And note that we don't know how much taxes Nike paid before receiving the generous tax break or how much they pay now. All such information is private and not to be disclosed of us or legislators.
The draft legislation to be considered is available here
Please contact your state Representative and Senator and demand that they vote no on this. And further, that they change the law to require disclosure of corporate tax reports. Find your representative and senator here.
Submitted by info on Wed, 11/07/2012 - 06:36
The Oregon Progressive Party's candidates performed well in the 2012 general election.
Minor parties in Oregon are required to run at least one statewide candidate earning 1% or more of the vote. We ran 3 statewide candidates, and all of them exceeded 1%.
Our candidates for U.S. Representative did even better, earning from 3.1% to 4.2%. We cross-nominated the Democrat, Peter DeFazio, in the 4th Congressional District, and he won with 59% of the vote.
Secretary of State, Oregon
State Treasurer, Oregon
Attorney General, Oregon
U.S. Representative, 1st Dist
U.S. Representative, 3rd Dist
U.S. Representative, 4th Dist
Also, the candidates we endorsed in non-partisan races did well. Brad Avakian won the statewide Labor Commissioner race. Amanda Fritz won re-election to the Portland City Council.
Submitted by info on Wed, 10/31/2012 - 17:08
Big Bad Wolfe: An activist launches a campaign to oust Secretary of State Kate Brown
Willamette Week October 31, 2012
by Nigel Jaquis
A light drizzle fell on Bob Wolfe as he stood outside a citadel of the Portland establishment like the lupine nemesis in the story of the Three Little Pigs.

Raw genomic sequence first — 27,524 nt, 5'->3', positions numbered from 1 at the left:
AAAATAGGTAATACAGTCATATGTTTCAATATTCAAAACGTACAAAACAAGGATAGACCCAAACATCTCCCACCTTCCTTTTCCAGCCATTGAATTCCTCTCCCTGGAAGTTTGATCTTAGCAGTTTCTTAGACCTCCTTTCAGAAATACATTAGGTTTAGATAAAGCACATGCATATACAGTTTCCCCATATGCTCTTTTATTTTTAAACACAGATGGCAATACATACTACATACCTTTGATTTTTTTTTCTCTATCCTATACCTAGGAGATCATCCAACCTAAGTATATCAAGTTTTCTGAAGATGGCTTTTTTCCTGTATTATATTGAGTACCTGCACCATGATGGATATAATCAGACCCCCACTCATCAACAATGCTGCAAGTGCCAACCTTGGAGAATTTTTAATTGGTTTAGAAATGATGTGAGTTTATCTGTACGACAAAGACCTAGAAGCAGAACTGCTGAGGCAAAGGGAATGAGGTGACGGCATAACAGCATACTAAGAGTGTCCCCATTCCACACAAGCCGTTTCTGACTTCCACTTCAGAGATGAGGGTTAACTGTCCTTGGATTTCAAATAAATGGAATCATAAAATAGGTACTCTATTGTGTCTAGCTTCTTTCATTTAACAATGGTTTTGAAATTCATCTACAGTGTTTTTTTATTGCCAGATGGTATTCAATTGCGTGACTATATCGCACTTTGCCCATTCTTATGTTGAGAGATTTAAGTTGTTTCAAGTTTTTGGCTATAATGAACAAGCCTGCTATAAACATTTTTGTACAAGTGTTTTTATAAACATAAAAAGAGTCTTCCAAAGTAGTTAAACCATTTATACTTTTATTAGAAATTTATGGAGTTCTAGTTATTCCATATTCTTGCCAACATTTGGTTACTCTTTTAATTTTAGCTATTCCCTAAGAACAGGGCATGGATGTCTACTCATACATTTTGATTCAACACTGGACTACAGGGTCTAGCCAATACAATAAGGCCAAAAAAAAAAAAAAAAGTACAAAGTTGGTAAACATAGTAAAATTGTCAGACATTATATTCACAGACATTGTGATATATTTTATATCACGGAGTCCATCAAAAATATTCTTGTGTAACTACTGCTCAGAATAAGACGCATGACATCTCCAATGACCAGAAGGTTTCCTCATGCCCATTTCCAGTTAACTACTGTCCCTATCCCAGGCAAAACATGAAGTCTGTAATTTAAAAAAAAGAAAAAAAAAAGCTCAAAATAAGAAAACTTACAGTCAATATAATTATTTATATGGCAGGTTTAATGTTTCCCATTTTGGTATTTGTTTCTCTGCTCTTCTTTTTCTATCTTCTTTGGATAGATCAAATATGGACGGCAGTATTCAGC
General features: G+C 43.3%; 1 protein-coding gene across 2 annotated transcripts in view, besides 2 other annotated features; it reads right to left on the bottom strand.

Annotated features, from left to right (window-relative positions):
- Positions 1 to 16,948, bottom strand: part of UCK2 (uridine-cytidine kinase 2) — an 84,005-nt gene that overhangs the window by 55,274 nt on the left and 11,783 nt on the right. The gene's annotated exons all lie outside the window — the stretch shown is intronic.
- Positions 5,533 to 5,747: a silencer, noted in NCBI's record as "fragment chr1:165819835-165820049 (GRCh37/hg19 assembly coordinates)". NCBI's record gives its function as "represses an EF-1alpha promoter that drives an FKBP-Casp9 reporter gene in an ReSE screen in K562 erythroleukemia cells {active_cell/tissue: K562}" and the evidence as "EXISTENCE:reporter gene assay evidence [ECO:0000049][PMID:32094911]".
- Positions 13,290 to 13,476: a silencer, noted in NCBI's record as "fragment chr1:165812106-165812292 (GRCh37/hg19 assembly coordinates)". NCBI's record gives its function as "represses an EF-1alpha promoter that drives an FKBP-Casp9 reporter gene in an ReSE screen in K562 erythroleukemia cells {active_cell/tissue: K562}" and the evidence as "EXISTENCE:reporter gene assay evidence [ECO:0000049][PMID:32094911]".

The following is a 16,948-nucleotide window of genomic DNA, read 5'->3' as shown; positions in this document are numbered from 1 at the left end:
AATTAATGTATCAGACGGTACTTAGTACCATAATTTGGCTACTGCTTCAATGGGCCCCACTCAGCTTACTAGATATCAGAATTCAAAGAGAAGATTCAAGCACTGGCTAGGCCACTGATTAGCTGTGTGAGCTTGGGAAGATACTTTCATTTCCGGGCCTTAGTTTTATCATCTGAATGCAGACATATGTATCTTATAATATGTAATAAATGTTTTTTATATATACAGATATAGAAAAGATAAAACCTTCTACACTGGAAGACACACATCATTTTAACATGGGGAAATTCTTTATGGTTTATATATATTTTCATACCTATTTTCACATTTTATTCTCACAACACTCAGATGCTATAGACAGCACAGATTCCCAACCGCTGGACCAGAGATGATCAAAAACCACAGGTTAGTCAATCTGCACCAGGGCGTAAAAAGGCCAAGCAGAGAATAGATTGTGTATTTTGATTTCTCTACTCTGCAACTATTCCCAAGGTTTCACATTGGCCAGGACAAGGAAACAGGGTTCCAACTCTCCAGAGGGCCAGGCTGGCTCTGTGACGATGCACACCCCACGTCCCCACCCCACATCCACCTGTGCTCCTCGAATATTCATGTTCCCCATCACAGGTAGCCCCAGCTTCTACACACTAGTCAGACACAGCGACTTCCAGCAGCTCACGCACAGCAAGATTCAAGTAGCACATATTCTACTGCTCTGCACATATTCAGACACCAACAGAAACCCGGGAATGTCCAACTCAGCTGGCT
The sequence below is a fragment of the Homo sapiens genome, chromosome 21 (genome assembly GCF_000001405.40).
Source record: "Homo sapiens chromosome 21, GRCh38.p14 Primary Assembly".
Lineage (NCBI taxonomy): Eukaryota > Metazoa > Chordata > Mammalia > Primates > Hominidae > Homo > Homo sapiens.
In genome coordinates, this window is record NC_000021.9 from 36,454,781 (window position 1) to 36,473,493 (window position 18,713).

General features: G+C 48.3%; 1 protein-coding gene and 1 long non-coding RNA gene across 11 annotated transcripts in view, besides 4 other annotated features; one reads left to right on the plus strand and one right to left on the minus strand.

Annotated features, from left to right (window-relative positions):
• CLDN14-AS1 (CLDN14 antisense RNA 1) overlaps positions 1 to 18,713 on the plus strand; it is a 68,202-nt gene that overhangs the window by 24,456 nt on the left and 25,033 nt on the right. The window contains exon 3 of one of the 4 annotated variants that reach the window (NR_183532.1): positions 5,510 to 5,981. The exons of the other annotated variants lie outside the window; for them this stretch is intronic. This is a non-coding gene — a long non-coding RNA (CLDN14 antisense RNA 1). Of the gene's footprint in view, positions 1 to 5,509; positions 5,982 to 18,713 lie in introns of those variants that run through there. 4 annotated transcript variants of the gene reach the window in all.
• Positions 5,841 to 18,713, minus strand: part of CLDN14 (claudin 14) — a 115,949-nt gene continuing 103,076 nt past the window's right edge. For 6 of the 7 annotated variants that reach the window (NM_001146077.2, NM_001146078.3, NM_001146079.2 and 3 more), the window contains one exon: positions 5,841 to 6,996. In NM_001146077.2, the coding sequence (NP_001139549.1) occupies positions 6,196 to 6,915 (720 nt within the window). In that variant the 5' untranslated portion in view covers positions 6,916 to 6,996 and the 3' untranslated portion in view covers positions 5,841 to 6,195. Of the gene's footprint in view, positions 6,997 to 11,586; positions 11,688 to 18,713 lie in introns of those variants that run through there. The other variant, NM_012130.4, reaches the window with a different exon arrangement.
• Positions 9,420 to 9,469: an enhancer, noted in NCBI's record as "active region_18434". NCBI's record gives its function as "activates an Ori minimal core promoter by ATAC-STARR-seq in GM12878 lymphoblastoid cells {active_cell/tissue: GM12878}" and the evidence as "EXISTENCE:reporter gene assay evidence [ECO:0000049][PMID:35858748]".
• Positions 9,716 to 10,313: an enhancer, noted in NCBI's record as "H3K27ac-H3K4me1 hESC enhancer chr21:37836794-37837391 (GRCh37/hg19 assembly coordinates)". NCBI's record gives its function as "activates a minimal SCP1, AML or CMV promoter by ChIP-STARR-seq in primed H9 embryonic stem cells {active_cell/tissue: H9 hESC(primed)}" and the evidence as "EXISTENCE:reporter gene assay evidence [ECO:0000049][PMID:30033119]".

Wolfe was rattling the doors of the Portland City Club’s luncheon debate Oct. 26 at the Governor Hotel between Secretary of State Kate Brown and her Republican challenger, Dr. Knute Buehler. Wolfe is also on the ballot as the Progressive Party’s candidate. But no matter how loud he knocked, the City Club would not let him in.
City Club officials denied Wolfe access because (as they said in an Oct. 17 email to him) he isn’t a “viable candidate.”
Wolfe won’t win, but his only goal is defeating Brown, whom he accuses of suppressing Oregon voters by routinely invalidating tens of thousands of petition signatures.
He barreled into the secretary of state’s race late, on Aug. 28, after Brown’s office said a measure to legalize marijuana, for which he was chief petitioner, didn’t qualify for the November ballot. He now wants to draw votes away from Brown using the potency of Oregon’s marijuana legalization supporters.
In the May primary, Wolfe helped raise $200,000 in national marijuana money for now-Attorney General Ellen Rosenblum (who’s married to WW publisher Richard Meeker). He spent another $50,000 on radio ads bashing her opponent, Dwight Holton, who as U.S. attorney for Oregon targeted medical marijuana clinics.
“We killed Holton’s candidacy,” Wolfe says. “Now we’re hoping to motivate people to vote no on Kate Brown.” Read more ...
Submitted by info on Sat, 10/13/2012 - 23:59
Secretary of State
Occupation: Selling Oregon wines worldwide (25 years)
Occupational Background: Journalist, with investigative reporting awards
Educational Background: College
Prior Governmental Experience: None (enough)